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From the Periphery

Amrita Venkatraman

Edited by I.P.Khosla
Konark Publishers, 2008, pp. 304, Rs. 600.00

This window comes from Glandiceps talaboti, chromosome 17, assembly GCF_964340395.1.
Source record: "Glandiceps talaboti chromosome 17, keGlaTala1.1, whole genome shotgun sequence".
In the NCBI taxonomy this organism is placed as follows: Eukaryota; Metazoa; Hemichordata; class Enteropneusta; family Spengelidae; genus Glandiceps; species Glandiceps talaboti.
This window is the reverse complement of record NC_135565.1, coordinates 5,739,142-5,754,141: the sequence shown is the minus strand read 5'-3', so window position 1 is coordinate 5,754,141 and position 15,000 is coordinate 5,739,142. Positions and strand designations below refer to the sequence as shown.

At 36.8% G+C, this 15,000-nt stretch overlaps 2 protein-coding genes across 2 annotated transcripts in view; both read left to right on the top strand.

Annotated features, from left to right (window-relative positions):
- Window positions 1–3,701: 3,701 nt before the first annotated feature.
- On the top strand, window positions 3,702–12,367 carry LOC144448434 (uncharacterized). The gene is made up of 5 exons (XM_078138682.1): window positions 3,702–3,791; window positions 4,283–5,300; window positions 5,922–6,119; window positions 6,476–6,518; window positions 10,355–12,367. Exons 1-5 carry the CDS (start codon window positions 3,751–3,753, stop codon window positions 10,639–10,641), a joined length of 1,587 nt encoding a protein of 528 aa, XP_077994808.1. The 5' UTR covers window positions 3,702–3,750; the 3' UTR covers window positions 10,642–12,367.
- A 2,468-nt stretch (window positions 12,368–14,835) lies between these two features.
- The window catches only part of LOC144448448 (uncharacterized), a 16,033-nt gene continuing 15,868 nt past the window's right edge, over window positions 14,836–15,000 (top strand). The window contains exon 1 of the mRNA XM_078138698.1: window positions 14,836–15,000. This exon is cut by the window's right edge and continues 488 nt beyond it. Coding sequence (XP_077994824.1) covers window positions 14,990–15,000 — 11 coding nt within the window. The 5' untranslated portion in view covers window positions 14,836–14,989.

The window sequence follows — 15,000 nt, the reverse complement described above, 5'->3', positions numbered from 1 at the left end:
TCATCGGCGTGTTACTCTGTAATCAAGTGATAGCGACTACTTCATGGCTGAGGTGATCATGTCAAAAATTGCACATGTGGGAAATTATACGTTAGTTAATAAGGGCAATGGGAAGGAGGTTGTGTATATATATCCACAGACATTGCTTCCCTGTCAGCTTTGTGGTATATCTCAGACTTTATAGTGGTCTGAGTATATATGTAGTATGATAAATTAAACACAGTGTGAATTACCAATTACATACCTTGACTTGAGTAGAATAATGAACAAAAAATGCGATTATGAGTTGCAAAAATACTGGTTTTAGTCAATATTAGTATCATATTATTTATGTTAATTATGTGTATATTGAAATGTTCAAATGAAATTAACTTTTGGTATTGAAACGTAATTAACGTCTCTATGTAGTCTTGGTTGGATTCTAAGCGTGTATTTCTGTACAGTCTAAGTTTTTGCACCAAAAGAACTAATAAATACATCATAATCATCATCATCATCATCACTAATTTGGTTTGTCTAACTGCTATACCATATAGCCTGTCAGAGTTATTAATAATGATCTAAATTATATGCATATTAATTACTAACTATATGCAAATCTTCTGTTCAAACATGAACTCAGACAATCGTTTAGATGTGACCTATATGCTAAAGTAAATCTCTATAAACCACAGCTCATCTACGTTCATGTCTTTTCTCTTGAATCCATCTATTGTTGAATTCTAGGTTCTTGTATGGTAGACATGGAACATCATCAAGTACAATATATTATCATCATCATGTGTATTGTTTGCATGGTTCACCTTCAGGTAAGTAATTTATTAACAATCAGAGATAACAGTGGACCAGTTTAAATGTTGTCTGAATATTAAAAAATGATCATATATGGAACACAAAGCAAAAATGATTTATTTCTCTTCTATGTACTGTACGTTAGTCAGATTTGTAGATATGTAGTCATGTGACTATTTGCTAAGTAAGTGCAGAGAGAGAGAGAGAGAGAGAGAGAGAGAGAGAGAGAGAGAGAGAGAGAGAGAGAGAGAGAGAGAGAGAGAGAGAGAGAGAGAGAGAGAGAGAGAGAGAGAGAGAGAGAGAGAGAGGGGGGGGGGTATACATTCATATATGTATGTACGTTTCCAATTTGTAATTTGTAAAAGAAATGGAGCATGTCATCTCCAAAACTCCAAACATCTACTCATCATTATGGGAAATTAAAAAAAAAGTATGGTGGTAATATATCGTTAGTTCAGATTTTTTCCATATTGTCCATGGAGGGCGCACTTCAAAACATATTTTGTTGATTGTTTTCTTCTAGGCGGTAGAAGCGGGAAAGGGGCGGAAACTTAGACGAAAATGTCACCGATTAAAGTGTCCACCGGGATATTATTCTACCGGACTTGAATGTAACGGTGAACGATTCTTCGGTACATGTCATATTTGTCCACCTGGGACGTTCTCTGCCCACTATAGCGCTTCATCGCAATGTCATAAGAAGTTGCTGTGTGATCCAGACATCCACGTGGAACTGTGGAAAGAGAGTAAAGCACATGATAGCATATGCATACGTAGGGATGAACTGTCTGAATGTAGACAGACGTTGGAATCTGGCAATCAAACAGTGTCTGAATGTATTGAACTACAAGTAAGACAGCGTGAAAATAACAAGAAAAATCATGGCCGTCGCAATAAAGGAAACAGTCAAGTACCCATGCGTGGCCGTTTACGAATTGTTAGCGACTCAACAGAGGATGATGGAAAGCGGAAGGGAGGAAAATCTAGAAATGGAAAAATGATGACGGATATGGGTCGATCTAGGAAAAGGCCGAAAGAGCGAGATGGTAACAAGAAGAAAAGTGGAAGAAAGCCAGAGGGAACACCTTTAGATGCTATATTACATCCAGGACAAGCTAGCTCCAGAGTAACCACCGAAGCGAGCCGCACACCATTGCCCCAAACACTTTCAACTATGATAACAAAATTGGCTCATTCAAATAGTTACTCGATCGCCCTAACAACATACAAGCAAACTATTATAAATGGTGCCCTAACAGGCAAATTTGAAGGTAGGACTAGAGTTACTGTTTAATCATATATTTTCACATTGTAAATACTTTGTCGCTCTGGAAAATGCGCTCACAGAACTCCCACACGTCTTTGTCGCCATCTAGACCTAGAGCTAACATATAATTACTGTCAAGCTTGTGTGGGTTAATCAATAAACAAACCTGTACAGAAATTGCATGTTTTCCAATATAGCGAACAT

This book assesses the condition of inter- and intra-state affairs of India and its neighbours in the post-Cold War period. This analysis is vested in the post- 1990s period because during that decade South Asia was overcome by ‘liberal internationalism’ that left the region largely peaceful. The early part of the new millennium saw the outbreak of ‘general turmoil in the neighborhood’. For instance, General Musharraf took over power in Pakistan in October 1999; the attacks of 9/11 led to the removal of the Taliban in Afghanistan and this had repercussions in Pakistan; there was an attack on the Indian Parliament in December 2001 and this led India to launch a ‘border response’ against Pakistan; Khaleda Zia was elected to power in Bangladesh in 2001 but she was unable to stabilize militant and terrorist groups in the country; Nepal was attacked by Maoist militants; in Sri Lanka the LTTE problem continues unabated; and in 2001 Bhutan debated for a new constitution and the king handed over power to elected representatives. These affairs have affected India and its foreign policy because India is an important axis in South Asia and its neighbours form the periphery. This book is an endeavour, to assess the nature of divergences within India’s neighbours in a detailed yet precise manner, and in some cases understand the impact that this will have on India. Some countries that have been considered from this perspective are Afghanistan, Bangladesh, Bhutan, China, Iran, Myanmar, Nepal, Pakistan and Sri Lanka.   Some themes that are revealed in this analysis are that the Taliban’s resurgence and reemergence since 2004, despite US plans for the reconstruction of Afghanistan, causes intra-sect violence in the country. This mobilizes Pakistan to work towards restoring the Taliban’s lost dominance and furthering an Islamic bloc in the region. This impedes Indian efforts to help with the reconstruction of Afghanistan in a democratic manner and facilitates Pakistan’s intentions of countering India’s rise through ‘proxy-war’. Dev Mukharji asserts that Bangladesh is being ‘pulled apart’ by inter-party politics, lapses in the judicial system, chaos created by Islamic militants, corruption in the Army and the role played by the ISI. In the midst of this, India would need to continue to sort out its relationship with Bangladesh. Bhutan’s turn towards democracy and the implementation of its new constitution could cast a shadow on the role of the ‘Indian Military Training Team in Bhutan’. India ...

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